In a perfect world, the performance of a multithreaded program would always follow this simple formula:
thread_Time = sequential_time/num_CPUs;
However, the real world is more complicated. In this section of the tutorial, we will discuss three concepts that are essential for creating efficient multithreaded programs.
- Amdahl's law
- Load balance
In most cases, not every line of a program is suitable for parallelization. Amdahl's law tells us the upper limit of achievable speedup, given the percentage of a program that can be parallelized and the number of computing cores available. It can be expressed as:
max_speedup = 1/(pct_parallel/num_CPUs + (1 - pct_parallel));
If 75% of our program can be run in parallel, then the theoretical maximum speed-up on four cores is:
max_speedup = 1/(0.75/4 + (1 - 0.75)) = 2.28 = 228%
If 90% of our program can be run in parallel, we can theoretically achieve a 307% speed-up.
We can learn two important lessons from performing this calculation. First, we can gain a realistic perspective when analyzing the performance of multithreaded programs. Second, this illustrates how important it is to run as much of a program as possible in parallel and to write efficient threaded code.
Granularity refers to the amount of work that is handed off to each thread. Since the overhead of thread creation is amortized over the life of the thread, fewer threads executing larger chunks of code will have less overhead than a larger number of threads running smaller chunks of code.
As an extreme example, we will compare three versions of the same problem—the first is single-threaded, the second is efficiently threaded, and the third is inefficiently threaded. (To simplify this example, internal threading was turned off for this test run. Internal threading of GAUSS intrinsics can be turned off by setting the environment variable OMP_NUM_THREADS=1.)
//Single threaded r = 180; c = 180; h = hsec; for(1,1000,1); x = rndn(r,c); z = olsqr(x,x); endfor; (hsec-h)/100 "seconds";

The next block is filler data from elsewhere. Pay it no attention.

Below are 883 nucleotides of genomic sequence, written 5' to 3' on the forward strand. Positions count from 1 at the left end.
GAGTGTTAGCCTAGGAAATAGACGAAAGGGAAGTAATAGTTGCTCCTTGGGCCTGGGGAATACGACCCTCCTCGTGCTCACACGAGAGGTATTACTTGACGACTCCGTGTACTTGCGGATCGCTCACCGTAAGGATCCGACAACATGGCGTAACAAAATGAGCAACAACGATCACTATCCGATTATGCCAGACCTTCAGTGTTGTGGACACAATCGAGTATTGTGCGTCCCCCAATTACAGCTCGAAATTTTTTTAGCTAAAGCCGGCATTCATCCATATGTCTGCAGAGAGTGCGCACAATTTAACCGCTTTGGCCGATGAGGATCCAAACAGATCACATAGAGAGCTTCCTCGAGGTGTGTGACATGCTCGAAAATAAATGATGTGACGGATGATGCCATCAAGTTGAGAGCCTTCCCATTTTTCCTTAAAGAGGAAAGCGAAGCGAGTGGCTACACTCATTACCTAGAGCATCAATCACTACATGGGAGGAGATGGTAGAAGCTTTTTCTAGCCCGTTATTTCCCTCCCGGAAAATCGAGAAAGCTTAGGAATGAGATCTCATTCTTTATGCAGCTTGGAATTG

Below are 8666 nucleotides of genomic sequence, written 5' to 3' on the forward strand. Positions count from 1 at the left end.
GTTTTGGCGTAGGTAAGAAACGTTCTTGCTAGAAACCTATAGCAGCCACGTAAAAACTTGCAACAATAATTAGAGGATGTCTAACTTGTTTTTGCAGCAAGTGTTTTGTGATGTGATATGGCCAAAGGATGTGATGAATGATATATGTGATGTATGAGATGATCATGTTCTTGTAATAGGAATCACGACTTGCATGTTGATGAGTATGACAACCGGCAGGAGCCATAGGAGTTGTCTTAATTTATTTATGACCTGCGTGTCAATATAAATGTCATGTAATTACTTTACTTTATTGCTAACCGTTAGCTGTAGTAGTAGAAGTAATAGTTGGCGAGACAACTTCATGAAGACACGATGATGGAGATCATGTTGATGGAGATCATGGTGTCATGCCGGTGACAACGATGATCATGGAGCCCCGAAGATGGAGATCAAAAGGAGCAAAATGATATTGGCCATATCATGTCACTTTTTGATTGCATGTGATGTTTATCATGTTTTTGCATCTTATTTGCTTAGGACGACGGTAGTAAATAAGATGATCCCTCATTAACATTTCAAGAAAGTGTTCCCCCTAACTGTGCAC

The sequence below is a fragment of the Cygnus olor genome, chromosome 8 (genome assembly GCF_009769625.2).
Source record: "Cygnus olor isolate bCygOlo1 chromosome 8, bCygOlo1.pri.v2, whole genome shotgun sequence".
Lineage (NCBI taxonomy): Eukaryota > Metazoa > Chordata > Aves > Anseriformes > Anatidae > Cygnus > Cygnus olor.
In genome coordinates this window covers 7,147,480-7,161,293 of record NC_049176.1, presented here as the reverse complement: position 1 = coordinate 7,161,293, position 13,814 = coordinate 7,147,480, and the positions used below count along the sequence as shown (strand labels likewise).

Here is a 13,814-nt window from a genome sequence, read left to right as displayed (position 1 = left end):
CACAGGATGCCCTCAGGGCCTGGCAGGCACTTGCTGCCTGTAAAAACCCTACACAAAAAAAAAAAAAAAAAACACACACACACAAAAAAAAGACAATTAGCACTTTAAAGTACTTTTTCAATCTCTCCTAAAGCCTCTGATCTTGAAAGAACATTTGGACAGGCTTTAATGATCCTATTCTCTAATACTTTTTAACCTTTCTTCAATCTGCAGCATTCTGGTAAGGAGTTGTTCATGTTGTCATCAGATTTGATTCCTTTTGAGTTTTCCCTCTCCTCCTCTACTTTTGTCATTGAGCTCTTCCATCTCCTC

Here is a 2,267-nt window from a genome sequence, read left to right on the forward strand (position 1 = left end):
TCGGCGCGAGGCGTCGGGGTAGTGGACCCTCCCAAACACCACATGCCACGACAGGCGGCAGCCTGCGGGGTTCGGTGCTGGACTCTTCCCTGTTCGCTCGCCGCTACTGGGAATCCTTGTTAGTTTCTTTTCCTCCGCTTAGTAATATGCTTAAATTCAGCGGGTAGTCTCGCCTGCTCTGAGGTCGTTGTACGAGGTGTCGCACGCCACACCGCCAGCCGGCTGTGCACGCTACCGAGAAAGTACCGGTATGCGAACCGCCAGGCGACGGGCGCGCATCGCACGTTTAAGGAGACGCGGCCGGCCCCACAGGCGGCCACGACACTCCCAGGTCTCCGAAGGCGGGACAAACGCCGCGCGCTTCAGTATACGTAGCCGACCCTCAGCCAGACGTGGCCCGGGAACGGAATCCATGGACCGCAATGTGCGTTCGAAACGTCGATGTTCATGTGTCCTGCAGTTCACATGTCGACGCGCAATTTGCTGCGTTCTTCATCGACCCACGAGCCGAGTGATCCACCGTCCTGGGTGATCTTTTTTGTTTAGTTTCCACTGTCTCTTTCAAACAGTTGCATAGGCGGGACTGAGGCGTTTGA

//Efficently threaded h = hsec; threadbegin; for(1,500,1); x = rndn(r,c); z = olsqr(x,x); endfor; threadend; threadbegin; for(1,500,1); x2 = rndn(r,c); z2 = olsqr(x2,x2); endfor; threadend; threadjoin; (hsec-h)/100 "seconds";
//Inefficiently threaded //Small chunks of work are given to each thread h = hsec; for(1,500,1); threadbegin; x = rndn(r,c); z = olsqr(x,x); threadend; threadbegin; x2 = rndn(r,c); z2 = olsqr(x2,x2); threadend; threadjoin; endfor; (hsec-h)/100 "seconds";
Running this program on a server with 2 quad-core CPU's, produced the following timings:
- Single thread 4.67 seconds
- Efficiently threaded 2.39 seconds // 195% speed-up
- Inefficiently threaded 2.87 seconds // 162% speed-up
The efficiently threaded program splits the
for loop into two
for loops that are each run in their own thread. The inefficiently threaded program creates a new thread for each iteration of the loop. As we can see from the timings, the latter is significantly slower.
Load balance refers to how evenly the work is distributed to each thread. The effect of distributing unbalanced workloads to parallel threads is that some of your threads will be sitting idle waiting for the threads that were given more work to do.
One case in which this may come up is when a function is called many times in a loop with data that is increasing or decreasing in size. If we use the technique from the second example above of splitting the main loop into two (or more) smaller loops, some threads will have much more work to do than the others.
If the rate of change for the size of the incoming data is known ahead of time, you can simply give a proportionally larger number of iterations to the thread that is processing the smaller amount of data. However, if you are not sure how much the size of the data will change, or for which iterations, you may need to create more threads, giving each thread a smaller number of iterations. This will increase the thread creation overhead, but in many cases, balancing the load will still provide better performance.